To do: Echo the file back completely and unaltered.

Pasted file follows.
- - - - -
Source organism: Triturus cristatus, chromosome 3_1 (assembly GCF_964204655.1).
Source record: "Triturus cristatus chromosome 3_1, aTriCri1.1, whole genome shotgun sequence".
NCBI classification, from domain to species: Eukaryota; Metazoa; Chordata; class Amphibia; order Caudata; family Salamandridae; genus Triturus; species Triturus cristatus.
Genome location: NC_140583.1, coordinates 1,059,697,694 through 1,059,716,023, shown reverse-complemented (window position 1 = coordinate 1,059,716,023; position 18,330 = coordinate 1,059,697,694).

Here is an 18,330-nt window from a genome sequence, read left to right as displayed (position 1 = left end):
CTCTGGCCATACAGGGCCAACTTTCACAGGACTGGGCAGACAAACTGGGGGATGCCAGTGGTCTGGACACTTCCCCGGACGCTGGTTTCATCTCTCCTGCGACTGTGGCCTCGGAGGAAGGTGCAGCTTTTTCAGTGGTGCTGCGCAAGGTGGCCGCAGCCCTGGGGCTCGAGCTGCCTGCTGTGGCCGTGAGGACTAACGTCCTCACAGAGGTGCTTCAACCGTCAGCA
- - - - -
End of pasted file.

Source organism: Triturus cristatus, chromosome 3_1 (assembly GCF_964204655.1).
Source record: "Triturus cristatus chromosome 3_1, aTriCri1.1, whole genome shotgun sequence".
NCBI classification, from domain to species: Eukaryota; Metazoa; Chordata; class Amphibia; order Caudata; family Salamandridae; genus Triturus; species Triturus cristatus.
Genome location: NC_140583.1, coordinates 1,059,697,694 through 1,059,716,023, shown reverse-complemented (window position 1 = coordinate 1,059,716,023; position 18,330 = coordinate 1,059,697,694).

Here is an 18,330-nt window from a genome sequence, read left to right as displayed (position 1 = left end):
CTCTGGCCATACAGGGCCAACTTTCACAGGACTGGGCAGACAAACTGGGGGATGCCAGTGGTCTGGACACTTCCCCGGACGCTGGTTTCATCTCTCCTGCGACTGTGGCCTCGGAGGAAGGTGCAGCTTTTTCAGTGGTGCTGCGCAAGGTGGCCGCAGCCCTGGGGCTCGAGCTGCCTGCTGTGGCCGTGAGGACTAACGTCCTCACAGAGGTGCTTCAACCGTCAGCA